Thirdly, in the matter of major credits must be the facilities provided by NORFED for open discussion of diving matters and for the consideration of diving techniques and policy which come from the National body BSAC. Those are not invariably capable of implementation by individual Branches, or may not be understood or correctly interpreted. NORFED stands in the position of interpreting such matters for its Branches, without necessarily rubber-stamping them.
Finally, NORFED, in turn, stands in the position of representing its Branches in BSAC National affairs and watching their interests. Here again it must be stressed that NORFED is a powerful, representative body with a voice that can, if necessary, be loud and authoritative. This may all seem a bit top heavy, perhaps; “top brassy” would be the better term. To the average Branch member those matters are sometimes remote, so let’s boil it all down a little. What does NORFED mean to the ordinary (no disrespect intended) Branch member?
Well in the first place if they have any regional pride in themselves they will be glad to be called a NORFED DIVER and to know that what NORFED does this week, the rest of the country may get around to a few years later, e.g. The “Windive”, National fin-swimming, Re-compression Airlift, etc.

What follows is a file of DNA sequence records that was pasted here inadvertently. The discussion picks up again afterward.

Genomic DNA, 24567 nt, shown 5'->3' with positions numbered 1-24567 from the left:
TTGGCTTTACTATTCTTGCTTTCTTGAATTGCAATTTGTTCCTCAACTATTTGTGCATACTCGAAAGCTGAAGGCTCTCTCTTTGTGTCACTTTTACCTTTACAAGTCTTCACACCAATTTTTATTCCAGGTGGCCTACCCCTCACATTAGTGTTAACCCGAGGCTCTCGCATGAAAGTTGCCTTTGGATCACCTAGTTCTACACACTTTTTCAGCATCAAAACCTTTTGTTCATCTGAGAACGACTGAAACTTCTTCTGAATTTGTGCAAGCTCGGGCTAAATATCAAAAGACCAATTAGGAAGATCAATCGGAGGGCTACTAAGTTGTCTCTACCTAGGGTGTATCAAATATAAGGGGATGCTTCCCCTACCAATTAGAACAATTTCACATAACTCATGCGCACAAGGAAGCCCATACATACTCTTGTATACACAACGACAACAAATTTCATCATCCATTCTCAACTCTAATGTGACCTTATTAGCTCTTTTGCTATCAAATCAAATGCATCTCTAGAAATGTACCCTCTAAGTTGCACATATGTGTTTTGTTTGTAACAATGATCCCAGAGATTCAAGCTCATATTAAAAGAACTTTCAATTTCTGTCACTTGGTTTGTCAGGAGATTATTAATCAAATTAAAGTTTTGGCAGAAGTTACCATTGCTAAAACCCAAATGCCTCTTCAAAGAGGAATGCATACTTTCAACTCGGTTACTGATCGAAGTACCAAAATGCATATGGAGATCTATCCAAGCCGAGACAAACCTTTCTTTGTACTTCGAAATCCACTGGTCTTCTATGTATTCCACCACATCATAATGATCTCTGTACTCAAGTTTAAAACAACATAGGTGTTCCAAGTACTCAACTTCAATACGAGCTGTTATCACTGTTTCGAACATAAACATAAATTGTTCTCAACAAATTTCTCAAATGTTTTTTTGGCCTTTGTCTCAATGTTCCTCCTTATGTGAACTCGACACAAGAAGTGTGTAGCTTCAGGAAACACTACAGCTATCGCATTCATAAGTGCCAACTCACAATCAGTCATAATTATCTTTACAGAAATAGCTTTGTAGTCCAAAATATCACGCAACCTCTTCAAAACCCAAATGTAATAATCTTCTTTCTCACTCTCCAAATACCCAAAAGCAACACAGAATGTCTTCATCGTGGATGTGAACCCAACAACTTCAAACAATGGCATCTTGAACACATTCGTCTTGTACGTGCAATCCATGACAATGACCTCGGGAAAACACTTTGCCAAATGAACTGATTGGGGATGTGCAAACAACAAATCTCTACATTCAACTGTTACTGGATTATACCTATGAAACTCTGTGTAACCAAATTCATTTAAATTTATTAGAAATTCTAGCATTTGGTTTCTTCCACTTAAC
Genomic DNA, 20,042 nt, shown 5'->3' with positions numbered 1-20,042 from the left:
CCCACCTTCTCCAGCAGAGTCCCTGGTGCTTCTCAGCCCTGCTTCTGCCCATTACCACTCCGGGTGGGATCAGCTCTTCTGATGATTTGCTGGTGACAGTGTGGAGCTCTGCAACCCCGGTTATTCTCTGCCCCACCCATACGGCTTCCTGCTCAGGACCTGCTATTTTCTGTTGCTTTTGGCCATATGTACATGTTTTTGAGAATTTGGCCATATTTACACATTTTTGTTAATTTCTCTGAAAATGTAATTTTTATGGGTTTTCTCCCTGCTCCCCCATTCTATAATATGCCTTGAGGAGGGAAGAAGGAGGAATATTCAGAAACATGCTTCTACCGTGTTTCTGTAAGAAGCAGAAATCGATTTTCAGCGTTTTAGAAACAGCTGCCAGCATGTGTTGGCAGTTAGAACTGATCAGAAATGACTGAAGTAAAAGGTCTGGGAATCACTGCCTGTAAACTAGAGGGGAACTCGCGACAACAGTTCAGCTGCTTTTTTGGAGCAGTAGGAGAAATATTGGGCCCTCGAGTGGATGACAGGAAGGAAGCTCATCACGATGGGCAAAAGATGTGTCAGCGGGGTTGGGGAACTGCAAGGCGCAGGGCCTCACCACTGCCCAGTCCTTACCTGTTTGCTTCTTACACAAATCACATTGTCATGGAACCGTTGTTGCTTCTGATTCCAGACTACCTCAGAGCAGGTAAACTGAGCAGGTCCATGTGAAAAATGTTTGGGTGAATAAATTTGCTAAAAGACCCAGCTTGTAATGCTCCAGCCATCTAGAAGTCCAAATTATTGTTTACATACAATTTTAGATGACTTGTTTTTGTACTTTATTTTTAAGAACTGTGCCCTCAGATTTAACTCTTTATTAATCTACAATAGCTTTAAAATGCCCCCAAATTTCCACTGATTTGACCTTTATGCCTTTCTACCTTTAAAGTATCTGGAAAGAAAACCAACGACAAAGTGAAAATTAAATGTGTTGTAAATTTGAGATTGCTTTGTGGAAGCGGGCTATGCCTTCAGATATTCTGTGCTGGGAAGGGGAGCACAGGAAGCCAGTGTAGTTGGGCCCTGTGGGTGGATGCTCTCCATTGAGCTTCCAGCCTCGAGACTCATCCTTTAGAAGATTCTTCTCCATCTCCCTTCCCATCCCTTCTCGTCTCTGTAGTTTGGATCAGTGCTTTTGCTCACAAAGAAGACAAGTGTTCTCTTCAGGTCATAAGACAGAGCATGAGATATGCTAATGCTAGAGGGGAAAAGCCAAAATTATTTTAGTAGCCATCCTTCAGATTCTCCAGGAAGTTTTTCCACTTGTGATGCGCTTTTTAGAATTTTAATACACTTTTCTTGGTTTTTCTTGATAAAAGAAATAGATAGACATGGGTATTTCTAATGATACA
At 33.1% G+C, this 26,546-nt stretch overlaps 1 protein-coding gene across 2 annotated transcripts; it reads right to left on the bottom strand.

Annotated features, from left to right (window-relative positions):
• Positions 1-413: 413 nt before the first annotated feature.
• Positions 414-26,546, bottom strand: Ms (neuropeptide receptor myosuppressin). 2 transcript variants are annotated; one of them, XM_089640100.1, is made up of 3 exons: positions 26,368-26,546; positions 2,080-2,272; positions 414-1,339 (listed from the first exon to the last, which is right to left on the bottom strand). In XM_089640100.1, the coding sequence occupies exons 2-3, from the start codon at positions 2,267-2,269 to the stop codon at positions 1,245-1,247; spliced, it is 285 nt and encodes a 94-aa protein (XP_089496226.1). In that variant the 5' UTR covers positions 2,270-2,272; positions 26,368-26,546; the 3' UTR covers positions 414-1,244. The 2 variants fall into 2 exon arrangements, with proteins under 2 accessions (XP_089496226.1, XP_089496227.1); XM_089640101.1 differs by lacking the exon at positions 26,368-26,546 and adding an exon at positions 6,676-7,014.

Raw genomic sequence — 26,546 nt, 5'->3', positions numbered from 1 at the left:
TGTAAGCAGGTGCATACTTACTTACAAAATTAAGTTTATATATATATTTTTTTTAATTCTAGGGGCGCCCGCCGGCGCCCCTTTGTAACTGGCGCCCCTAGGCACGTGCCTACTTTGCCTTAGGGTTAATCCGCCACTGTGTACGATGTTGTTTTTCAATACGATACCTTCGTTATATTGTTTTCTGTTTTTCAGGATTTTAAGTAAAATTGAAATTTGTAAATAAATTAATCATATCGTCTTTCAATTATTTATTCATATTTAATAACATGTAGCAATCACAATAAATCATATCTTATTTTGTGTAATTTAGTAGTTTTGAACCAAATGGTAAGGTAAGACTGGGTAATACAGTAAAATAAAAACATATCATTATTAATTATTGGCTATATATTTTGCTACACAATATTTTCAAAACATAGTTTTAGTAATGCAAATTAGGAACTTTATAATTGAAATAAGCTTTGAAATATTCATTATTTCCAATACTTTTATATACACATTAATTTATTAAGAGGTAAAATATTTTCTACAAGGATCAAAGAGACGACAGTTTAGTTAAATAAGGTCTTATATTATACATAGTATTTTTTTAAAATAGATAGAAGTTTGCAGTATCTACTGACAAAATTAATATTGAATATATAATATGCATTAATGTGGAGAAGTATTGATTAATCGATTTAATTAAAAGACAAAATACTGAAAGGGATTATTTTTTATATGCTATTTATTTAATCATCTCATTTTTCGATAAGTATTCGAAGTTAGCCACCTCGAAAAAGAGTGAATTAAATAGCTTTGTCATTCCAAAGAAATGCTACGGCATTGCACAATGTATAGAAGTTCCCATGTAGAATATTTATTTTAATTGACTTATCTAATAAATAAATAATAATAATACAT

Secondly, they will be pleased that many diving sites, which by now might well have been closed to them, are still open and available. When they get there, they may again meet friends from another Branch who will be as pleased to see them as they will be to see them. They will probably be able to say to them; “See you at Windive”, or “See you at the next dinner at Harrogate”. They will get the points of contacts, occasions of mutual interest to look back on and to look forward to. Then it comes to summer holidays the contact is even more useful, many expeditions to the Mediterranean are joint ones composed of members from members from several NORFED Branches.